13 March 2013

Woody Cape Is A Wrap

I'm wrapping up my Woody Cape posts. With the house building now complete I won't have to travel there every month. So, I decided to bring all my cameras back after the December holiday. This will be the last post from the Woody Cape for the time being, but I'm sure I'll continue to do plenty of camera trapping there in the future. There are still many exciting places I want to explore with my camera traps.

Red-Necked Spurfowl (Rooikeelfisant - Pternistes afer) getting up close and personal

With my bad luck at getting proper Genet photographs I'm happy to have gotten some decent enough photographs of them towards the end of the camera trapping session.

Large-Spotted Genet (Grootkolmuskeljaatkat - Genetta tigrina) taking a sniff

Keeping his eye on the prize

I was surprised to get this photograph of a Large-Spotted Genet during the day. But, as usual, it is from behind...

This daytime camera trap photograph of a Large-Spotted Genet was a surprise

This is the first time in over 35 camera trap observations that I've photographed one active during the day (4:37pm to be precise). The rest were all at night, with the exception of two observations that were during the early hours of the morning.

Blue Duiker (Blouduiker - Cephalophus monticola) looking at a path that leads towards a clearing in the forest

That is it from the Woody Cape, for now. I still have a lot of things I would like to do at the Woody Cape, so I'll be back for sure.


  1. Those are some really sharp photos. Are they from your homebrew of a trail cam? Pretty cool place.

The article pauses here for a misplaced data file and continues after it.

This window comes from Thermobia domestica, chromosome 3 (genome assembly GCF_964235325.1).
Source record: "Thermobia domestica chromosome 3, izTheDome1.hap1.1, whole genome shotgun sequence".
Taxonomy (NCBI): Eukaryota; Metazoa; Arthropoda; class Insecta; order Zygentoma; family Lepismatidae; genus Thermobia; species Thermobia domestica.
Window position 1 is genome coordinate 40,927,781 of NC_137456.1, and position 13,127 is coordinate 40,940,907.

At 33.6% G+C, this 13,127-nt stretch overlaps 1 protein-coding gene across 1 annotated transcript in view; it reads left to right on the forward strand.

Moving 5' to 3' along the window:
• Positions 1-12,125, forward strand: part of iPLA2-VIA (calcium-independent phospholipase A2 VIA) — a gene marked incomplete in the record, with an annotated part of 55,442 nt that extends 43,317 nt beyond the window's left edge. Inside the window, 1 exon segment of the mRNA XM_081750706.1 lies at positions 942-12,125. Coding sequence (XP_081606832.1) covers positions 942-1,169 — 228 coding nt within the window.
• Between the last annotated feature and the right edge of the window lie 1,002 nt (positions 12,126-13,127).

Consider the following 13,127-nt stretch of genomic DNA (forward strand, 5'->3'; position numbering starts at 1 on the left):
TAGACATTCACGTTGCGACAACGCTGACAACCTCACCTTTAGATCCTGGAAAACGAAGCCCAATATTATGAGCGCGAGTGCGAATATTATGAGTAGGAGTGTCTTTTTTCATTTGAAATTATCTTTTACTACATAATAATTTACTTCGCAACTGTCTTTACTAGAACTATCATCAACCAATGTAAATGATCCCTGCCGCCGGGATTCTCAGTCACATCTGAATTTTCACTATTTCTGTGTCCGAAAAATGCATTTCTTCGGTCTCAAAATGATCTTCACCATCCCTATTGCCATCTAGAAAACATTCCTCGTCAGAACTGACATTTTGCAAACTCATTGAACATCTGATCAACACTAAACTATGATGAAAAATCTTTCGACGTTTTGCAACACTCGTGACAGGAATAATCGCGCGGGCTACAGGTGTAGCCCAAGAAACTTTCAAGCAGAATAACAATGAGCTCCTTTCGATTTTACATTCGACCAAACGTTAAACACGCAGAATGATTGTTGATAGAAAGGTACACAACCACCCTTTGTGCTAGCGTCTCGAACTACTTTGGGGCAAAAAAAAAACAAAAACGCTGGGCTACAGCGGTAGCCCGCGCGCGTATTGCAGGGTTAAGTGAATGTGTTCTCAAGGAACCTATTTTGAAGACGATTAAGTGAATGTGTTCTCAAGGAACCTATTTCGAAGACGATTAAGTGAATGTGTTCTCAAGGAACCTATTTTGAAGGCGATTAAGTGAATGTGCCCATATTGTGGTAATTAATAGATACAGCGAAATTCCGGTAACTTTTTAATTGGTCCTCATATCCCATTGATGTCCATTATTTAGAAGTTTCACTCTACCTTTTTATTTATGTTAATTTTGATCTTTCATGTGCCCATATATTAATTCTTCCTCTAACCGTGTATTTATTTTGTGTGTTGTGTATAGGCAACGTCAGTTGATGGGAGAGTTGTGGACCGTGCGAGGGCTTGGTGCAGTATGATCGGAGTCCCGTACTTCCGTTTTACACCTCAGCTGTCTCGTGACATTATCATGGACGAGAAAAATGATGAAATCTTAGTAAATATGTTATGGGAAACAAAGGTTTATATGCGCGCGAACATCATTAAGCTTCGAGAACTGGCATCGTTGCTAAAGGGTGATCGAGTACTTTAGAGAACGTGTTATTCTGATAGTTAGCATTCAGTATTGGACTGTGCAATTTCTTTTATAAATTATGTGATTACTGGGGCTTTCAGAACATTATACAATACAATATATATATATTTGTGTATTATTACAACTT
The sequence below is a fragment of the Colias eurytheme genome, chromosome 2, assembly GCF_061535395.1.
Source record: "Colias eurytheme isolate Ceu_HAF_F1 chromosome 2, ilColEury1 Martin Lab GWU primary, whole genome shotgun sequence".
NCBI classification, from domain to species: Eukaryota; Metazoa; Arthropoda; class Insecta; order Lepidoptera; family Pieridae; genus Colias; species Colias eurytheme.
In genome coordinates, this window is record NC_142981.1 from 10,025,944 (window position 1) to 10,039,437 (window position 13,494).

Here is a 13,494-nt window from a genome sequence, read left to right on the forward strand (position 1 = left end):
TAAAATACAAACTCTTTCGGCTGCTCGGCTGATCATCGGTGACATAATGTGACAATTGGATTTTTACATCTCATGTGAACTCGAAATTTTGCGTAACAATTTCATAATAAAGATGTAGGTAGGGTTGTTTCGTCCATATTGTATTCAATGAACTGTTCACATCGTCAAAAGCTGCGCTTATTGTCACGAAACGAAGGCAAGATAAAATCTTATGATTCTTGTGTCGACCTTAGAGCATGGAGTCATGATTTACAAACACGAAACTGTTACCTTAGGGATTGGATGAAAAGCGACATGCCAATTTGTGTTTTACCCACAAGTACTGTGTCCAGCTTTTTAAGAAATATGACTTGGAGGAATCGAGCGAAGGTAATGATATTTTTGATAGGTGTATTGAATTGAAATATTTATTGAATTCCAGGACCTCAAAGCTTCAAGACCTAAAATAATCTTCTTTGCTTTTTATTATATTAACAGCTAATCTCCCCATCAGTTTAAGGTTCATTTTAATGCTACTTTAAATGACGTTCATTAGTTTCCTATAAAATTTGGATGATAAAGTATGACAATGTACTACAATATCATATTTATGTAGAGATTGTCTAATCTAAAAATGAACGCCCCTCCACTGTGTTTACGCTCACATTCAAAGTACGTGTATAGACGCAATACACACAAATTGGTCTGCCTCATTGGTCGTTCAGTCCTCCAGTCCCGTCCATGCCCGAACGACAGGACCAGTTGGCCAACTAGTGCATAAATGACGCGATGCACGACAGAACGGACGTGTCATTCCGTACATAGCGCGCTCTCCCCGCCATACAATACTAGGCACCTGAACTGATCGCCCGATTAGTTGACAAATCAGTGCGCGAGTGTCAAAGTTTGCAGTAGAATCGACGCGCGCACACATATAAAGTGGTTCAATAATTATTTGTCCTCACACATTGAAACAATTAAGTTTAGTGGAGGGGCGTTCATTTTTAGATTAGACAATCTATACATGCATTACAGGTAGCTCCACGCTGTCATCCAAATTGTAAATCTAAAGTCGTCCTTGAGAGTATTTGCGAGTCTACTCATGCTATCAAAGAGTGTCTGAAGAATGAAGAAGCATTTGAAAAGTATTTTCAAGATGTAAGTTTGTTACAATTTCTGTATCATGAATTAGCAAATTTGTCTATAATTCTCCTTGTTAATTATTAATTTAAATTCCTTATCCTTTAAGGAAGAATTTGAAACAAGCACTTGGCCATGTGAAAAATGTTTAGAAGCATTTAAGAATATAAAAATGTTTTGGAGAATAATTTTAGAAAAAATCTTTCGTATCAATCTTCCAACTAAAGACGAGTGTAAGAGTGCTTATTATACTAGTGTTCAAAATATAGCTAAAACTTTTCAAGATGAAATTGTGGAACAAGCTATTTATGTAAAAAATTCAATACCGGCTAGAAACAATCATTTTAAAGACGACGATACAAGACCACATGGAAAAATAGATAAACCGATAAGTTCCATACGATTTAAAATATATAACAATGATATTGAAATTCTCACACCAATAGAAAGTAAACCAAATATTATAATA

2. Thanks JK. My homebrew is in need of repairs and I just don't seem to get around to it :( This post actually includes images from 3 different brands: the Spurfowl and daytime Genet was from the Birdcam, the nighttime Genets from a Cuddeback (not sure which), and the Blue Duiker was by the Bushnell Trophy Cam 2010.

  3. Cool shots there Henry! I'm looking forward to seeing where you set up your cameras next.
    That photo of the francolin is incredibly clear. Have you been happy with your Birdcam when it comes to close-ups.

  4. Thanks Jeremy. The Bridcam is an interesting camera: sometimes I'll feel disappointed by the results and then suddenly it surprises me with something special. I treat it as a "wildcard" (if that makes sense). In general I'm not unhappy with it and find that it fills a certain niche fairly well, but it doesn't seem reliable enough, especially the detection circuit, to recommend for general use without some reservations. The flash and manual focus is good for closeups of small animals, but I always get the feeling it is slow to start up and misses a lot of action. It can also be frustrating if the animal wasn't in the focus sweet spot, so baiting, etc. becomes a factor. I still want to try my hand at photographing a shrew with this camera... :) (It's going to be tricky since Shrews can be very fast, but they sometimes zip around in front of a camera for a while so I have a long shot.)

  5. Terrific genet shots Henry. Such a beautiful animal.